14. Manny says:

    I want games where all different sorts of characters are heroic, helpful, sweet, cranky, dark, violent, etc. Like in real life, only heightened for effect. I can see I’m not the only one, so why do people assume better female characters would hurt sales?

    Look at how this works in the Mass Effect series: Manshep and Femshep have the same action and options. The main male characters have as exaggerated sexy bodies as the females. (Even the squad aliens who aren’t physically attractive have sexy voices.) It works out great for play experience and sales. Why can’t other games do this? It’s not like Mass Effect is an Edsel.

    Does anyone thing that sales of hot games like Battlefield 4 would be hurt by having a female character option? 20% of the hardcore gamers now are grown women and they have a LOT more money to spend on games & rigs than 18-YO males. Mass Effect has shown that men are also interested in playing as a female protagonist anyway.

    Is there any positive constructive reason for game developers to overlook the likely sales benefits of better female characters?

  15. Michael says:

    Clearly, 

    much like there are “approval markers” for Kosher food and other “signs of quality” we need a “Feminist Approved” label for new games. RPS should get the ball rolling and create a list of criteria that a game needs to meet in order to justify for this quality seal of approval.

    I am sure they can cull a review panel from the staff and commenters here on BoingBoing to evaluate every new game before it goes to market.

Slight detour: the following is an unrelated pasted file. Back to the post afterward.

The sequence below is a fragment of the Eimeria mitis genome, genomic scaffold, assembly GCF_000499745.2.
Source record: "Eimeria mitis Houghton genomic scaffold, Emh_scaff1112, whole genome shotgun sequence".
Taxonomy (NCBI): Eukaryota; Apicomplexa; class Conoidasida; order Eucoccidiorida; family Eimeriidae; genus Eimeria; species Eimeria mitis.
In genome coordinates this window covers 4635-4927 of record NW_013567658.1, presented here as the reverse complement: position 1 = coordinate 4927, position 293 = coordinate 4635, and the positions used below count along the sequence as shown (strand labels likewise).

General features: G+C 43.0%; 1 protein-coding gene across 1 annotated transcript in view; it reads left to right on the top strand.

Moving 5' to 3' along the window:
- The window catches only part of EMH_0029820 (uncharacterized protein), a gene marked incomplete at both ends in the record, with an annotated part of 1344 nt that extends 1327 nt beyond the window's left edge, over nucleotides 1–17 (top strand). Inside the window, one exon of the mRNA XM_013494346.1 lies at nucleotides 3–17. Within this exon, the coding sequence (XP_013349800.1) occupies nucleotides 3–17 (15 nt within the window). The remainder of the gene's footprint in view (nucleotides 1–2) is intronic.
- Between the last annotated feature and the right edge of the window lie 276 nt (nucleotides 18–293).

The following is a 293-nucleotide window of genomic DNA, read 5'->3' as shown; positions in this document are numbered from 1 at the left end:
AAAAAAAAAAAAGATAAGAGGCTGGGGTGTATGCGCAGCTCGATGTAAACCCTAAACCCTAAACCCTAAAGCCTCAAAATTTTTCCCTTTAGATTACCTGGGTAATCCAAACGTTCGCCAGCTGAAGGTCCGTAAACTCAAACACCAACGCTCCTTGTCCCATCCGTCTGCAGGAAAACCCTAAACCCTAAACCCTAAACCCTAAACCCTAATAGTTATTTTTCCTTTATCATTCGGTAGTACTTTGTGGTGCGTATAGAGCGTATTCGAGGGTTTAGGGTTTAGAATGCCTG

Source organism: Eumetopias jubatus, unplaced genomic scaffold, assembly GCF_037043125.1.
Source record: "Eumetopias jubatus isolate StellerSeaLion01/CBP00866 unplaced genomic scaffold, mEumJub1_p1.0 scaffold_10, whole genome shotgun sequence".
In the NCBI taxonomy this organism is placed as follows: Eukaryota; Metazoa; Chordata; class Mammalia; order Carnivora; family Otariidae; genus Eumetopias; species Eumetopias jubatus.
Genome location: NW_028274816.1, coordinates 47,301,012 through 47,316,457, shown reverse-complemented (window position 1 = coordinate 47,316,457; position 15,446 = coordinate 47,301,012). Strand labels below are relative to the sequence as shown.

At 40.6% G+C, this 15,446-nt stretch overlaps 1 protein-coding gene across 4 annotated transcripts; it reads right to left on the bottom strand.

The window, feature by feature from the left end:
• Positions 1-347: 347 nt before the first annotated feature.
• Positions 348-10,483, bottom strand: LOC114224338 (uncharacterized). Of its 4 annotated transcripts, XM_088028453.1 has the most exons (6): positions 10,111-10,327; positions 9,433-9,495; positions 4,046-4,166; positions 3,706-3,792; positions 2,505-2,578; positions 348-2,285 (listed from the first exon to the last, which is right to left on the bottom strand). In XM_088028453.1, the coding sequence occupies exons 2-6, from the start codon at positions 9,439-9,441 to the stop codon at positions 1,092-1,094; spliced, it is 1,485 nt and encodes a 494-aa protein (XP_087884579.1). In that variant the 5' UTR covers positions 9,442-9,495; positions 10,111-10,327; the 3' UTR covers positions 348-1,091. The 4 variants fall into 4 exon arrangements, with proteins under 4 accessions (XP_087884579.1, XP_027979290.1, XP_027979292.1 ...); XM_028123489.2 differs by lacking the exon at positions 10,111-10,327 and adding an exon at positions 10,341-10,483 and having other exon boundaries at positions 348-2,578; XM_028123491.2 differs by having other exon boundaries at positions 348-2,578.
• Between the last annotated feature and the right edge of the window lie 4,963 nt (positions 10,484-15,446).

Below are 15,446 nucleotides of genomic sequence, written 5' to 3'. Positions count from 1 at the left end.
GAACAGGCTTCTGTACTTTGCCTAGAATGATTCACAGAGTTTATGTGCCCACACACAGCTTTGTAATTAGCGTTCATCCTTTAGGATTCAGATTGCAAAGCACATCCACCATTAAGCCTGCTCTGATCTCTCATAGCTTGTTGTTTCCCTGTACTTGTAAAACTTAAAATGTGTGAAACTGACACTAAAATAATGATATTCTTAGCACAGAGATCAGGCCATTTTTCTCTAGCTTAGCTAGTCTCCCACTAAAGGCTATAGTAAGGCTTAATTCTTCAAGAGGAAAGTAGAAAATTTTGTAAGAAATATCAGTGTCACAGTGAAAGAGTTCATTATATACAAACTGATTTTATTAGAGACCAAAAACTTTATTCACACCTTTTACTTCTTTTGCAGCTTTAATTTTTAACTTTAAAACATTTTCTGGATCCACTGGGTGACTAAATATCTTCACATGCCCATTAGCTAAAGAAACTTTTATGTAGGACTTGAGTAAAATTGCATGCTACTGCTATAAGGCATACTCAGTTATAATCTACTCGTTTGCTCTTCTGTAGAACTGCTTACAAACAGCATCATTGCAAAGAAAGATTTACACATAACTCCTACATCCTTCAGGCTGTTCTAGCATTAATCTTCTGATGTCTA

As a third step would then be for RPS and BoingBoing to lobby Sony, Nintendo and Microsoft to actively filter voice chat for unapproved words as well as implement a scheme to prevent games that do not carry the appropriate certificate level to be played on their hardware.

    As a final step we need to make sure that at least 50% of the people playing online are women. To that effect next generation hardware will perform a voiceprint analysis as well as a body shape analysis to make certain of that. If there aren’t enough women in an online game no more men can join.

    • Oh_Hi_Mark__ says:

      Nice straw man. Nobody is suggesting that games or gamers should be censored, just that any attempt to even raise gender issues should not be immediately shouted down by bullshit arguments like this one and the others enumerated in the article.

      • Michael says:

        Not a Strawman. The entire debate is trying to fix symptoms instead of asking WHY this is happening and addressing that.

        If you only care about the end result, then find the most efficient way to “numb the pain” and don’t pretend you’re trying to do something more.